“We’re hoping that we can sustain this and keep people donating,” Baxter said. “At this point, we’ve received more stuff than we’ve gotten cash, but that doesn’t mean that we won’t get cash.”
Several factors play into the issues facing homeless students. The report cited the receding coverage of federal Pell Grants, which used to cover 100 percent of cost of attendance but now only cover roughly 60 percent. Compounding that loss of coverage is the increase in the cost of tuition spurred by a cutback in funding to community colleges at the state level. Since 2000, the cost of community college has climbed by 28 percent, according to the report.
In an Op-Ed in the New York Times published last week, two of the authors of the study, Dr. Sara Goldrick-Rab and Katharine M. Broton of the University of Wisconsin-Madison, wrote of students selling plasma and skipping meals and others sleeping in libraries and abandoned buildings. The most recent numbers from the Free Application for Federal Student Aid (FAFSA) suggest those stories aren’t anomalies, with 58,000 applicants registering as “homeless,” up from 47,200 in 2009.
They estimated that with 65 percent of American jobs projected to require post-secondary education by 2020, a continued hemorrhaging of college graduates could leave the country with a shortfall of five million college-educated workers. They argued that efforts already in place, like college food banks and scholarship programs need to be scaled up, and called for a top-down effort to ensure that students in poverty have the support they need to escape that cycle.
“Students are trying — so hard that they sometimes go hungry to learn,” they wrote. “When will we match their level of determination? A college education is a great tool for overcoming poverty, but students have to be able to escape the conditions of poverty long enough to finish their degrees or we’re wasting their time.”
If the study’s findings hold true, the task force’s efforts could have the potential to affect a large portion of students at LBCC. The study showed that of the affected populations, blacks and Latinos were the largest demographic affected by housing and food insecurity—defined as having at the least anxiety over food sufficiency or shortage of food or having difficulty paying rent. LBCC’s demographic makeup according to the school’s data places Latinos as the largest student population at 46 percent and African Americans at 18 percent.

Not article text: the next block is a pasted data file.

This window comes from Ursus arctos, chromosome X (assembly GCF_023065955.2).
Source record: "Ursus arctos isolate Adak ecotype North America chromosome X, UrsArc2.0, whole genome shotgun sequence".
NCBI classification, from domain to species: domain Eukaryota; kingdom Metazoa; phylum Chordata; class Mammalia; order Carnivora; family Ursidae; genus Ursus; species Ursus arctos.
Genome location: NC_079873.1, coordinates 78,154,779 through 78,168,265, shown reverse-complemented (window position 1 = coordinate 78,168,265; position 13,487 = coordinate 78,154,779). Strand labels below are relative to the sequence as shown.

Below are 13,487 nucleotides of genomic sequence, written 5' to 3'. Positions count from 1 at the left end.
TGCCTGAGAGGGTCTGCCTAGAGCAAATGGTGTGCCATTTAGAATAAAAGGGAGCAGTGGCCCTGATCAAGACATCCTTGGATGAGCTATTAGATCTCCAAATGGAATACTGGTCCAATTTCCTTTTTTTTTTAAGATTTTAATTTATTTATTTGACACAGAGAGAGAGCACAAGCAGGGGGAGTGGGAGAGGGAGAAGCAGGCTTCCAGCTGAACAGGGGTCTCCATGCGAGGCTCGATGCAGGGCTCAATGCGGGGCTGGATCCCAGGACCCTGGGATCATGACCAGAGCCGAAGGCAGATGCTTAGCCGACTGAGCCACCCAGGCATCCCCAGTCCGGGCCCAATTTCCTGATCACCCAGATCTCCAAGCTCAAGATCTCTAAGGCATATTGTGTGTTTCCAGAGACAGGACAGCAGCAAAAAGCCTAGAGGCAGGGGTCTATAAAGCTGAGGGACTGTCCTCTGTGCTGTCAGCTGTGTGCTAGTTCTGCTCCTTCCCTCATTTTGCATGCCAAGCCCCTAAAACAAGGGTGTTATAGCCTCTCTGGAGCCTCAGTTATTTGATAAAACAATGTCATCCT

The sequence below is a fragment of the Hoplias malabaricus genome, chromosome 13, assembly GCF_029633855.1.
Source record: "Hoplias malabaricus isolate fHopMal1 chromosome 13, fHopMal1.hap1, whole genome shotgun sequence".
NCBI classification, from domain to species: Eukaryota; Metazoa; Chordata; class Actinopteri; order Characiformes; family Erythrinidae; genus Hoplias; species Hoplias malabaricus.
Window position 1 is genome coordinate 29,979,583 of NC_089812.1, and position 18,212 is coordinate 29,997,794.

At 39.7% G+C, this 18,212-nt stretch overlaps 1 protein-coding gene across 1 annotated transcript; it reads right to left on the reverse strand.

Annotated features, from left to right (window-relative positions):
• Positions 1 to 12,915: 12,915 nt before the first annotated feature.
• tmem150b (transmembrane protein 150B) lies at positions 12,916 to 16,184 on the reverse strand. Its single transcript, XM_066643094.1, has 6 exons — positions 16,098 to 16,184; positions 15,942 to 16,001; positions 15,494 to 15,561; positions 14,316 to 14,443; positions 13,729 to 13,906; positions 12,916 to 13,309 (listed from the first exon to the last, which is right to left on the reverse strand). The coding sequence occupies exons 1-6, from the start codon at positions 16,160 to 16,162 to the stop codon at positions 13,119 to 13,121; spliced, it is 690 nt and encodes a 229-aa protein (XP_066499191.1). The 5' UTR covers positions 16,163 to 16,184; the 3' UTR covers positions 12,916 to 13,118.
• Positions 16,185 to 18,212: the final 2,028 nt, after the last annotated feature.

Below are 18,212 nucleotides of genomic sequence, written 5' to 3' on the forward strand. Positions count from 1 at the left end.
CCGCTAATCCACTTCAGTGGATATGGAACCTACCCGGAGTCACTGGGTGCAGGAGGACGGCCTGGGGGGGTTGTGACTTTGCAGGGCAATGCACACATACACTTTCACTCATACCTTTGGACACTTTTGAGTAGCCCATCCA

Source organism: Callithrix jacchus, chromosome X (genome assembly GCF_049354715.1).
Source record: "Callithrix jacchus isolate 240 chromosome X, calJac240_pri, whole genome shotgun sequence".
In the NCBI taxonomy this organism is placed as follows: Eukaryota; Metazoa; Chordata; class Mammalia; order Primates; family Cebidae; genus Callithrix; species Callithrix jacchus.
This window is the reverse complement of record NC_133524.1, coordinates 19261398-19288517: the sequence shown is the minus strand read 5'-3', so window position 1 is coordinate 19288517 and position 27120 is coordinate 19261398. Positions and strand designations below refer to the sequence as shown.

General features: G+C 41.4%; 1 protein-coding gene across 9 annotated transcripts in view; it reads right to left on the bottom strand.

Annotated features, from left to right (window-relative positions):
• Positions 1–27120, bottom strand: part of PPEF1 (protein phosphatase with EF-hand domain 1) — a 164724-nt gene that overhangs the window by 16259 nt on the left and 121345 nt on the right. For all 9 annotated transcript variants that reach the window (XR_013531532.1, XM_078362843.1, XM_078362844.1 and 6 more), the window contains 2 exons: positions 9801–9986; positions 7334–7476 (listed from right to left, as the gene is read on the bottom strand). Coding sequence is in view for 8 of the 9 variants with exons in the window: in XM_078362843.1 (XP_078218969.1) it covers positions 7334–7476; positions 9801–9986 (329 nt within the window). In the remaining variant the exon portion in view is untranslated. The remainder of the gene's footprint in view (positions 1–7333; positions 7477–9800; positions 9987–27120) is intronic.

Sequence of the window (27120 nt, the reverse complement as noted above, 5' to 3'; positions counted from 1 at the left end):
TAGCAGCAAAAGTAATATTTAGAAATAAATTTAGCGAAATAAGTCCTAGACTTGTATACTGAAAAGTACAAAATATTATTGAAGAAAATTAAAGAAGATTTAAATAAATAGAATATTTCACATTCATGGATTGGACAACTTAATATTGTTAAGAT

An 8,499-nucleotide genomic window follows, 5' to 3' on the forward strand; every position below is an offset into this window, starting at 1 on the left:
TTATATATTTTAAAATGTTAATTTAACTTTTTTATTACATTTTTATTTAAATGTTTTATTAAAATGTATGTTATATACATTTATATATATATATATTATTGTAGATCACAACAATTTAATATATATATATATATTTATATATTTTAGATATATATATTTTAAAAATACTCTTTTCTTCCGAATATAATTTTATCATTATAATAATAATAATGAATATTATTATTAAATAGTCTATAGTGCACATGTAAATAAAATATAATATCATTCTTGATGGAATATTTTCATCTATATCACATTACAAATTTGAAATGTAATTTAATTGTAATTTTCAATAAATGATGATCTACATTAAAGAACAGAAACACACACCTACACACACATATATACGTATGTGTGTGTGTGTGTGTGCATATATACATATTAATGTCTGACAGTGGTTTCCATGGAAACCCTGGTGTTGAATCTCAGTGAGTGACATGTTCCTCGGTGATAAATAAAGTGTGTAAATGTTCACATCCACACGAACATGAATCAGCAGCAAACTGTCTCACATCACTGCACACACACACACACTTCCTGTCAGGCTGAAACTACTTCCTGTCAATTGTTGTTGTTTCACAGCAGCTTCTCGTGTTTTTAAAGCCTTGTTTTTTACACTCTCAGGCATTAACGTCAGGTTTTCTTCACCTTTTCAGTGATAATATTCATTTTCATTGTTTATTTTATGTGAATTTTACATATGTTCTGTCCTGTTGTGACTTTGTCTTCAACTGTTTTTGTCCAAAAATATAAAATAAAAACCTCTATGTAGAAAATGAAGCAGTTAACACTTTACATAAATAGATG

The effort was first undertaken in Spring 2014 but officially launched November 17 ahead of the Thanksgiving holiday. The long-term goal of providing housing is probably a year or two away, according to the trustees, but Baxter said in the meantime, the city’s health department has expressed willingness to house some students at their shelters until the program’s ambitions are fully met.
Although the problem has a national scope, Zia said the failure to address the situation has not only been a failure of the American Dream, but also of the College Promise. What she and Baxter hope to promise through their efforts is a more level playing field to help ensure that their college experience is more focused on education than survival.
“No student should have to be hungry,” Zia said. “I respect these students because I don’t know if I could choose between a meal and going to school. I believe these students deserve our commitment and wherewithal and support to really transform their situations.”
If you wish to donate to the Long Beach City College Foundation click here, select “undesignated” from the drop-down menu and add the word “homeless” to the notes at checkout.
Jason Ruiz covers transportation for the Long Beach Post. Reach him at [email protected] or 951-310-1772.